IVF is only offered on the NHS if certain criteria are met. If you don't meet these criteria, you may need to pay for private treatment.
The National Institute for Health and Care Excellence (NICE) fertility guidelines make recommendations about who should have access to IVF treatment on the NHS in England and Wales.
But individual NHS clinical commissioning groups (CCGs) make the final decision about who can have NHS-funded IVF in their local area, and their criteria may be stricter than those recommended by NICE.
Women under 40
According to NICE, women aged under 40 should be offered 3 cycles of IVF treatment on the NHS if:
- they've been trying to get pregnant through regular unprotected sex for 2 years
- they've not been able to get pregnant after 12 cycles of artificial insemination, with at least 6 of the cycles using a method called intrauterine insemination (IUI)
If you turn 40 during treatment, the current cycle will be completed, but further cycles shouldn't be offered.
If tests show IVF is the only treatment likely to help you get pregnant, you should be referred straight away.
Women aged 40 to 42
The NICE guidelines also say women aged 40 to 42 should be offered 1 cycle of IVF on the NHS if all of the following criteria are met:
- they've been trying to get pregnant through regular unprotected sex for 2 years. Or they haven't been able to get pregnant after 12 cycles of artificial insemination, with at least 6 of the cycles using a method called intrauterine insemination (IUI)
- they've never had IVF treatment before
- they show no evidence of low ovarian reserve (where eggs in your ovaries are low in number or quality)
- they've been informed of the additional implications of IVF and pregnancy at this age
Again, if tests show IVF is the only treatment likely to help you get pregnant, you should be referred straight away.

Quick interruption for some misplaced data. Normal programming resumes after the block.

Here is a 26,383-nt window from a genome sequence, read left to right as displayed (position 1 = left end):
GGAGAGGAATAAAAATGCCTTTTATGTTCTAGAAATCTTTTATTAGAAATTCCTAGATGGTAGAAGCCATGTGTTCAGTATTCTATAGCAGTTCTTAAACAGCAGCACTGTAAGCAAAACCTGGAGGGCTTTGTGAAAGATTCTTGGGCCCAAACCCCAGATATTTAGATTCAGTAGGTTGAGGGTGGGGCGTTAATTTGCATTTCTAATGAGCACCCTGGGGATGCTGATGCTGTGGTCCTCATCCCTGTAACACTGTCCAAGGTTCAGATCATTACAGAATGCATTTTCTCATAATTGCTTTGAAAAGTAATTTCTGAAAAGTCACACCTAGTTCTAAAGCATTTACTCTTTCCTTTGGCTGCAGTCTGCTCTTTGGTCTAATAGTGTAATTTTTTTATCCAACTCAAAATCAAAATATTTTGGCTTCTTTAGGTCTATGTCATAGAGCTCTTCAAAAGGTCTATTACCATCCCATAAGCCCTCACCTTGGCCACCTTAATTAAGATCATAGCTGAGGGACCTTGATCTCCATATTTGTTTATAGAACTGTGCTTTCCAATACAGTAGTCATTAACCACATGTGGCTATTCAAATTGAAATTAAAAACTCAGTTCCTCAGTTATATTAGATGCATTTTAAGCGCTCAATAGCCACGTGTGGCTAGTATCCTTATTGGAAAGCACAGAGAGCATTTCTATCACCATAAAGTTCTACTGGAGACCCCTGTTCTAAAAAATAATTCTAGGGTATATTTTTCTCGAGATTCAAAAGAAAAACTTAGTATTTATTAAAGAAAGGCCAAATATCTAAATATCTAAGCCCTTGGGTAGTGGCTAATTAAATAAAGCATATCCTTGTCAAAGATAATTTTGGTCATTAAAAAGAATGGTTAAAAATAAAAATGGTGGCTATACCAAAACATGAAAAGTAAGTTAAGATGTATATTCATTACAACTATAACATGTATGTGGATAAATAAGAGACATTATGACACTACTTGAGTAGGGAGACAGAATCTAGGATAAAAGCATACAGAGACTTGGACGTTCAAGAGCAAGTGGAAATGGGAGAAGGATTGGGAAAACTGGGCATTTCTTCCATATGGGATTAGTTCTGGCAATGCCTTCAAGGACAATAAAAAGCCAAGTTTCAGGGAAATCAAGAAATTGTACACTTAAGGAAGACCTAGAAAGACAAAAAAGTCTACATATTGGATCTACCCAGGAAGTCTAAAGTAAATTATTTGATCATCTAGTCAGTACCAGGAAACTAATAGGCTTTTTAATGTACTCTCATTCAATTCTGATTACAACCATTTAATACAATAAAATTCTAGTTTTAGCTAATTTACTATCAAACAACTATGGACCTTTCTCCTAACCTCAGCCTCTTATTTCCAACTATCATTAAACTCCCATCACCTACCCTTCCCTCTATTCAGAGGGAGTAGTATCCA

NHS trusts across England and Wales are working to provide the same levels of service. But the provision of IVF treatment varies across the country, and often depends on local CCG policies.
CCGs may have additional criteria you need to meet before you can have IVF on the NHS, such as:
- not having any children already, from both your current and any previous relationships
- being a healthy weight
- not smoking
- falling into a certain age range (for example, some CCGs only fund treatment for women under 35)
Although NICE recommend up to 3 cycles of IVF should be offered on the NHS, some CCGs only offer 1 cycle, or only offer NHS-funded IVF in exceptional circumstances.
Ask your GP or contact your local CCG to find out whether NHS-funded IVF treatment is available in your area.
If you're not eligible for NHS treatment or you decide to pay for IVF, you can have treatment at a private clinic.
Some clinics can be contacted directly without seeing your GP first, but others may ask for a referral from your GP.
The cost of private treatment can vary, but 1 cycle of IVF can cost up to £5,000 or more. There may be additional costs for medicines, consultations and tests.
Make sure you find out exactly what's included in the price during your discussions with the clinic.
Some people consider having IVF abroad, but there are a number of issues you need to think about, including your safety and the standard of care you'll receive. Clinics in other countries may not be as regulated as they are in the UK.